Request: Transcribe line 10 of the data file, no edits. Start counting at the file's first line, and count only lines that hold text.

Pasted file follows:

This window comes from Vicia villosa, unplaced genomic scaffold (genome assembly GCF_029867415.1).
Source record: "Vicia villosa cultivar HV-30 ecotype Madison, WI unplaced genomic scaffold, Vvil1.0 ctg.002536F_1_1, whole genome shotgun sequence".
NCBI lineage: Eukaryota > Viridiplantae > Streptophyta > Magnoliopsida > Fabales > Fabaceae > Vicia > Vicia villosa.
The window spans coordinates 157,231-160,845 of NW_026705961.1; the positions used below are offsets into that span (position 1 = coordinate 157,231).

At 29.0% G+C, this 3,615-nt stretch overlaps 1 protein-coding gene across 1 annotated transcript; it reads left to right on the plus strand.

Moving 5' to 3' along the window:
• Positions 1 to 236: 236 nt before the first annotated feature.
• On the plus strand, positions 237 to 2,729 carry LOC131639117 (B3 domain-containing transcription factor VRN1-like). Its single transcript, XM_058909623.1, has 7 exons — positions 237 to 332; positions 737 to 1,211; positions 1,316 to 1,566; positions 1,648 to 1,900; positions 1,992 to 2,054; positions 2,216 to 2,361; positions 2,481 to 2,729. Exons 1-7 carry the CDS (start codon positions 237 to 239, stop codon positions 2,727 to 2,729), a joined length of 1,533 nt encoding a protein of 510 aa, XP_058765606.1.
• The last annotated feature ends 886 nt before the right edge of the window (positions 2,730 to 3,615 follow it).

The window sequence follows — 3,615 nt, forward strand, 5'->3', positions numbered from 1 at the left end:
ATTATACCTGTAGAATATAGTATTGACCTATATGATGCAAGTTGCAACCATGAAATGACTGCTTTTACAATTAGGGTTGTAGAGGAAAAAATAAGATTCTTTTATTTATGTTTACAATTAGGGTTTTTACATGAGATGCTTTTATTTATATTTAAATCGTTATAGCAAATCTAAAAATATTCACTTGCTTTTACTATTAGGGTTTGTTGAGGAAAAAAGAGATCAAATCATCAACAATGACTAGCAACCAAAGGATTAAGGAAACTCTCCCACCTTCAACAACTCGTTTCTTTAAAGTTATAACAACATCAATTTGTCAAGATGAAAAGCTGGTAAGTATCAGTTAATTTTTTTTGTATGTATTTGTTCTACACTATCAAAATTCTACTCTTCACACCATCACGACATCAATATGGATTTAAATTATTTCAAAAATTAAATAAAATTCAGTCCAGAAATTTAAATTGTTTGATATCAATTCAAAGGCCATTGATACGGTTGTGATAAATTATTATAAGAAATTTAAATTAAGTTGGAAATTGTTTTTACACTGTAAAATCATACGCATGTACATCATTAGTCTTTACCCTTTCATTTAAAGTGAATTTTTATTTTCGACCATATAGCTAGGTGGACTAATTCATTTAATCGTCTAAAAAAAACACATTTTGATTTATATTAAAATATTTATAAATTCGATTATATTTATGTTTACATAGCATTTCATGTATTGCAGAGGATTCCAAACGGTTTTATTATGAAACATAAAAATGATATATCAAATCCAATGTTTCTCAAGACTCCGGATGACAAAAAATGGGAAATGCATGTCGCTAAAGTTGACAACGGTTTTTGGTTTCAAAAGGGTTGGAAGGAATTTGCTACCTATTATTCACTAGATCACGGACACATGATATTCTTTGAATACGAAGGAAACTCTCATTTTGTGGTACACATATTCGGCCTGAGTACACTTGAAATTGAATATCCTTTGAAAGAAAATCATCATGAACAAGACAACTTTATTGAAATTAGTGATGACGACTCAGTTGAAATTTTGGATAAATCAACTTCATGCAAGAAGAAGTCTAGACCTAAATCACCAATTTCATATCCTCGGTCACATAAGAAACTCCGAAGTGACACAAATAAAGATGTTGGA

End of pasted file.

The window sequence follows — 3,615 nt, forward strand, 5'->3', positions numbered from 1 at the left end: